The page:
Children’s Museum of the Lowcountry

World of Motion

Explore the relationship of friction, mass and distance by building and racing cars on different track surfaces. Integrating science and math students will hypothesize the correlation between their car design on specific surfaces and its relationship to speed and mass. 

  • Recognizing different forces and directions of motion acting upon the test cars
  • Write a detailed description explaining ways to change the effect that friction has on the motion of objects: list examples (grade level specific –may include F= M x A or (Speed).

Program Description: Students alter the mass of their groups’ car to increase acceleration on 3 different friction surfaces.  Discussion on Newton’s second law of motion (depending on grade level): Force (F) = mass (m) X acceleration (a).  As the force acting on an object increases, the acceleration increases.  As the mass of the object increases, the acceleration of the object decreases.


SC Academic State standards for Science:

3-5.3 Explain how the motion of an object is affected by the strength of a push or pull and the mass of the object.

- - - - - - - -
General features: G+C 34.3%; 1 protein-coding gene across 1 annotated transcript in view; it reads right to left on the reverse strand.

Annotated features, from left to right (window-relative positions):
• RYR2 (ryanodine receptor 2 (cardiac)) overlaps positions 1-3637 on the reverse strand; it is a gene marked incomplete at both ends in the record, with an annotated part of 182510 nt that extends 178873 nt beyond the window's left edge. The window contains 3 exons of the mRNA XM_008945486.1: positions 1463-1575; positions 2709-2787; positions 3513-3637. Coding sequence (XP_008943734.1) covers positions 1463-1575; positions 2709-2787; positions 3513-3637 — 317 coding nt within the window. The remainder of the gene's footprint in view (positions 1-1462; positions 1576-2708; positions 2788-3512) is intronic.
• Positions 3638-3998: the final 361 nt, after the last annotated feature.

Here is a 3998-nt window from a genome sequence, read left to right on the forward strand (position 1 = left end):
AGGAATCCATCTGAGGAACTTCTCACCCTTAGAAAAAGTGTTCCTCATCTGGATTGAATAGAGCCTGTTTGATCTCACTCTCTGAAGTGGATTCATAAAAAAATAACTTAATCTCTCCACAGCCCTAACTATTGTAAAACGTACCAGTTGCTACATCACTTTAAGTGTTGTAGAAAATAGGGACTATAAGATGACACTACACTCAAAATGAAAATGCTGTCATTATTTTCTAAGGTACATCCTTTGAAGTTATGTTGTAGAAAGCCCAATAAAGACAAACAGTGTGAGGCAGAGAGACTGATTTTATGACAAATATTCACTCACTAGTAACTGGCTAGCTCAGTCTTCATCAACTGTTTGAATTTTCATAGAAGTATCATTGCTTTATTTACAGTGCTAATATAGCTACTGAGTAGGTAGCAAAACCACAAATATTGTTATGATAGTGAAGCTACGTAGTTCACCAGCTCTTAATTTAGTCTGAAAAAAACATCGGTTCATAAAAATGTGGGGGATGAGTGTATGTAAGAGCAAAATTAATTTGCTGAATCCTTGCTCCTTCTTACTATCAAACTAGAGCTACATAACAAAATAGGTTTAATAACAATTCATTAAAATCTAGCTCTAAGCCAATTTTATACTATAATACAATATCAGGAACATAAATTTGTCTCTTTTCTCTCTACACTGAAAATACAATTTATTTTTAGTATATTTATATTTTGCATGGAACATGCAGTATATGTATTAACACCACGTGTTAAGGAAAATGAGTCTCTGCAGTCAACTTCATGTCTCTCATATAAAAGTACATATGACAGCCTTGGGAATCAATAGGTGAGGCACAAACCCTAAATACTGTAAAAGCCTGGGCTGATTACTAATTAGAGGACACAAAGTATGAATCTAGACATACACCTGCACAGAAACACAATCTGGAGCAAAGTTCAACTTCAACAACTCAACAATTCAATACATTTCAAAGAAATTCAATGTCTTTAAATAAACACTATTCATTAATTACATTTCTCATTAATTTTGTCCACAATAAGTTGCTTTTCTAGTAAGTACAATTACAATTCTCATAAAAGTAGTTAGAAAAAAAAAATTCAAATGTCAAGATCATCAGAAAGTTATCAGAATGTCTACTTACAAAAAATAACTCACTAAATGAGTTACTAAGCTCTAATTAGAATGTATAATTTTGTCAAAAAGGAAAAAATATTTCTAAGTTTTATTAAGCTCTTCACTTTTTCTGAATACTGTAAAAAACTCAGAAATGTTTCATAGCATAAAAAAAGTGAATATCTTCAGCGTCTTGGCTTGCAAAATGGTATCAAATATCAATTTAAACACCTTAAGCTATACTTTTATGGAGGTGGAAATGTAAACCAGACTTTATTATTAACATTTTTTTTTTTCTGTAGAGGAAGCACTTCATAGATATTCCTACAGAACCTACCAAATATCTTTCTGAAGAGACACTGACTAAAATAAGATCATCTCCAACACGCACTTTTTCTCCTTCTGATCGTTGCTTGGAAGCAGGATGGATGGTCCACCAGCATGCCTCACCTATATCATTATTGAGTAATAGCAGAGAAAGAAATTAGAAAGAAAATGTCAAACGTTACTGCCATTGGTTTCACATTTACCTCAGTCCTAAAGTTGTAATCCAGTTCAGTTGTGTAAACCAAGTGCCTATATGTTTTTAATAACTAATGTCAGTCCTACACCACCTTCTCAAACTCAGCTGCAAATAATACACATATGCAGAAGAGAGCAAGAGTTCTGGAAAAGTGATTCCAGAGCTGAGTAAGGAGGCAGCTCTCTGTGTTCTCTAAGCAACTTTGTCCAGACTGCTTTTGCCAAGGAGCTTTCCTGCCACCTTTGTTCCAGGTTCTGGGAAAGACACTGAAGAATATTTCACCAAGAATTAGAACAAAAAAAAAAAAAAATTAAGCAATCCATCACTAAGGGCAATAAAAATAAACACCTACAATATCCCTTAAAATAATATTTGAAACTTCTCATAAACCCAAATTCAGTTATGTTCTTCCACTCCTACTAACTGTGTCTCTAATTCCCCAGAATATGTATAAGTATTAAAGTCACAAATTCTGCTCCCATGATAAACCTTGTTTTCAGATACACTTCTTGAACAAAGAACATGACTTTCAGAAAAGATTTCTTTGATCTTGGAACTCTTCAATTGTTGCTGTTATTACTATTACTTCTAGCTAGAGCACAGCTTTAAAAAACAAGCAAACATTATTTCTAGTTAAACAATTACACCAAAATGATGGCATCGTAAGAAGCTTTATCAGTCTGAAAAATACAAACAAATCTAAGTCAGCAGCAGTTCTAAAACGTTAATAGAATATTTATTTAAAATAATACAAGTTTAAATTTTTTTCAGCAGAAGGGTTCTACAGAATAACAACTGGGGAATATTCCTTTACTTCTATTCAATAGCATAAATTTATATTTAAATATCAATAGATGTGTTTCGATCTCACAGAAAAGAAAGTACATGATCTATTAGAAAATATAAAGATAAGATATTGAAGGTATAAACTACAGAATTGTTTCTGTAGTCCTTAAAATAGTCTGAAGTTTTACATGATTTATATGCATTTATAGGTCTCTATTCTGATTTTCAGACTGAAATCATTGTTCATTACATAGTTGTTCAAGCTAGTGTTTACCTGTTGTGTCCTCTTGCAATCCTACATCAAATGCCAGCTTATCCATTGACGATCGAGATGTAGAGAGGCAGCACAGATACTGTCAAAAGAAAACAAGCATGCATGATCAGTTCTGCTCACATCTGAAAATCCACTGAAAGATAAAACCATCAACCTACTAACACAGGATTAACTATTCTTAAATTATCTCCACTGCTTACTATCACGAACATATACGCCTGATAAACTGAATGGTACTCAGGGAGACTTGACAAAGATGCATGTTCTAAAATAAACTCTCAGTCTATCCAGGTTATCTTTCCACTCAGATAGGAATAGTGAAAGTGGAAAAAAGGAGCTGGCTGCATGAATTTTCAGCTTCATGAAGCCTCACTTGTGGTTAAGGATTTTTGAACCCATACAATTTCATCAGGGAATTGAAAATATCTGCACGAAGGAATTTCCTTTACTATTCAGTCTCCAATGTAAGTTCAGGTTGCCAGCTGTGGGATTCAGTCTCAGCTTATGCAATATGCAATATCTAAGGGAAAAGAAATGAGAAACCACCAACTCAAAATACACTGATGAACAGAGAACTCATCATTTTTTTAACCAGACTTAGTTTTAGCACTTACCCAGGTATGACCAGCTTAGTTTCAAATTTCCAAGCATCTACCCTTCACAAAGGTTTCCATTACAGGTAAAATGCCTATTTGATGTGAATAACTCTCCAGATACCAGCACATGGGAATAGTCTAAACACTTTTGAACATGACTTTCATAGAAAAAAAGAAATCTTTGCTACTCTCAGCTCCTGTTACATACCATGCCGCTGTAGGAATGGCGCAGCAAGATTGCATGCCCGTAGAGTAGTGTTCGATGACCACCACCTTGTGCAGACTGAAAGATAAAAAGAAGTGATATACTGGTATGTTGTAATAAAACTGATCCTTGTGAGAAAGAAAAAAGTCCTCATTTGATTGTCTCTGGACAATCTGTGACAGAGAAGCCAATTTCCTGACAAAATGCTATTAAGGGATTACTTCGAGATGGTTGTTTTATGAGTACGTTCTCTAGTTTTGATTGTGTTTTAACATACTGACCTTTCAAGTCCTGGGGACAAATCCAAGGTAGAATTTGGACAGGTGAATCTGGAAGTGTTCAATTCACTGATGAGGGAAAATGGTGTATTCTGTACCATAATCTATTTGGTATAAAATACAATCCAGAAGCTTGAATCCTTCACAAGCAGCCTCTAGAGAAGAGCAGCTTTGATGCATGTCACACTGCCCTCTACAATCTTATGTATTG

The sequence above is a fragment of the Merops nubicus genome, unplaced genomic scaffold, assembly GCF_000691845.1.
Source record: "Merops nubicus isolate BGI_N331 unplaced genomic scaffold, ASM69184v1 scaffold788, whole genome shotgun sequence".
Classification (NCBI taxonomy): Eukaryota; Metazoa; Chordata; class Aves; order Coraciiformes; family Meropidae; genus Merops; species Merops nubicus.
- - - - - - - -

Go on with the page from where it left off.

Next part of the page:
4-1.3 Summarize the characteristics of a simple scientific investigation that represent a fair test (including a question that identifies the problem, a prediction that indicates a possible outcome, a process that tests one manipulated variable at a time, and results that are communicated and explained).

5-5.6 Explain how a change of force or a change in mass affects the motion of an object.

6-5.2 Explain how energy can be transformed from one form to another (including the two types of mechanical energy, potential and kinetic, as well as chemical and electrical energy) in accordance with the law of conservation of energy.

7-1.3 Explain the reasons for testing one independent variable at a time in a controlled scientific investigation.

8-1.3 Construct explanations and conclusions from interpretations of data obtained during a controlled scientific investigation.